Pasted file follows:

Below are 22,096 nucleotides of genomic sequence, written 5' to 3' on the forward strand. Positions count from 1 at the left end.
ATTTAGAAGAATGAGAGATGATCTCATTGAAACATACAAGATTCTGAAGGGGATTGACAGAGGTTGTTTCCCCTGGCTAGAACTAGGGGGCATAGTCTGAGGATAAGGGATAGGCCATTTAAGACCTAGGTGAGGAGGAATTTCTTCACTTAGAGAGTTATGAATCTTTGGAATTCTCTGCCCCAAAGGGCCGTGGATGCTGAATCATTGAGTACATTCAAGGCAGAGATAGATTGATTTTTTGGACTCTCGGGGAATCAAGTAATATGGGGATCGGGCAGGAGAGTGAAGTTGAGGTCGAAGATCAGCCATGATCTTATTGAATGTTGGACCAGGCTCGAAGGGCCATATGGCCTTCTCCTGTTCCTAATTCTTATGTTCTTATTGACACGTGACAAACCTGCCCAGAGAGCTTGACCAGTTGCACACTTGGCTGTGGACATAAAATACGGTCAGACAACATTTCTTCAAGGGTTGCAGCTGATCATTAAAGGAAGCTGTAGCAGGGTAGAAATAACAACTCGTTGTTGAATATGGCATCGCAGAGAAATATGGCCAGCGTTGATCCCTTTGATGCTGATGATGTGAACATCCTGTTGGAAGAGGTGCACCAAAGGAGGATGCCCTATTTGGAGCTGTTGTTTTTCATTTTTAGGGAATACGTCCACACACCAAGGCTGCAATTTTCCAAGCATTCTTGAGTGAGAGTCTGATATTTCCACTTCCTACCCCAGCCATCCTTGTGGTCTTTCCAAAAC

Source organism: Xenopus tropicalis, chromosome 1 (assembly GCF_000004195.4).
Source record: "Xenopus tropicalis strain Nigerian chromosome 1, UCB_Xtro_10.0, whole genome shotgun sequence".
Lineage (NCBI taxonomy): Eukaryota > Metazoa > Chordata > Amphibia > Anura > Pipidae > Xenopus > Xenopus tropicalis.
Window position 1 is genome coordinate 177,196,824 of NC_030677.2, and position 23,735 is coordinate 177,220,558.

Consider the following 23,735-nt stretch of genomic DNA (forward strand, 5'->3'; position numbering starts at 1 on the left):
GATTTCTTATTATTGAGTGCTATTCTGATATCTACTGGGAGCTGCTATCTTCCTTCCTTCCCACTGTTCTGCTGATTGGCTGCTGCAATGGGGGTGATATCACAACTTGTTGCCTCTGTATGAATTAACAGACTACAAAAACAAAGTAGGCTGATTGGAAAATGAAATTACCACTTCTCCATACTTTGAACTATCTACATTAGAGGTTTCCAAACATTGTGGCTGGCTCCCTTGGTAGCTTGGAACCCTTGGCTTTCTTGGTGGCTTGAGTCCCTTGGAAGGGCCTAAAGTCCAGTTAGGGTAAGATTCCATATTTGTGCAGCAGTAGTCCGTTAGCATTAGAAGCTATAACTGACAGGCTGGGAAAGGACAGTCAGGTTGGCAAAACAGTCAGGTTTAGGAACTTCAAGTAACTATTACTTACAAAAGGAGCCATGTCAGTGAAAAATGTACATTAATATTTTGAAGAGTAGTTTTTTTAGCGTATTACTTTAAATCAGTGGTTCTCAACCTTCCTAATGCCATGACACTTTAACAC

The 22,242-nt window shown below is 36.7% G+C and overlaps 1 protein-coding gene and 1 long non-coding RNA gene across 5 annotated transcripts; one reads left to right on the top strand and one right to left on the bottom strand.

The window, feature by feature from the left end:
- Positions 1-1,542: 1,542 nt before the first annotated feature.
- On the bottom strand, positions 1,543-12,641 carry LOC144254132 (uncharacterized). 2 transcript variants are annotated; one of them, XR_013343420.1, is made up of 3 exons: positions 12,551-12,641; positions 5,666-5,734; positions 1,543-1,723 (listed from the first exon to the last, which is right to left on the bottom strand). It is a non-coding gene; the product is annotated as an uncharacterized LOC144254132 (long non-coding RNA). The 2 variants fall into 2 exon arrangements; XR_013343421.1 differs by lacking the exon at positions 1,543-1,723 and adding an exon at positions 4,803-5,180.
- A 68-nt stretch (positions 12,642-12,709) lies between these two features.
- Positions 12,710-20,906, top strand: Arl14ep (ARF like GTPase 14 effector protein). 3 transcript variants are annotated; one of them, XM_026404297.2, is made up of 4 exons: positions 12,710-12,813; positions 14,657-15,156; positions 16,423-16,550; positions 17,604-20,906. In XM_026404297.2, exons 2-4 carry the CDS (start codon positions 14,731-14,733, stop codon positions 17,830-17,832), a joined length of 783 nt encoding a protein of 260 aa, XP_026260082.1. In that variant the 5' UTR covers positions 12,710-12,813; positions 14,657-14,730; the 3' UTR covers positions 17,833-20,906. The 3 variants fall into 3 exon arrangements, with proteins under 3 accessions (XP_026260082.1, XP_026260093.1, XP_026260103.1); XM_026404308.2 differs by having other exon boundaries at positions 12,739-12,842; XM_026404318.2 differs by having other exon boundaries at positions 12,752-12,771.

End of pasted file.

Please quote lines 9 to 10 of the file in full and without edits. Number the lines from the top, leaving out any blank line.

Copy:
The 22,242-nt window shown below is 36.7% G+C and overlaps 1 protein-coding gene and 1 long non-coding RNA gene across 5 annotated transcripts; one reads left to right on the top strand and one right to left on the bottom strand.

The window, feature by feature from the left end: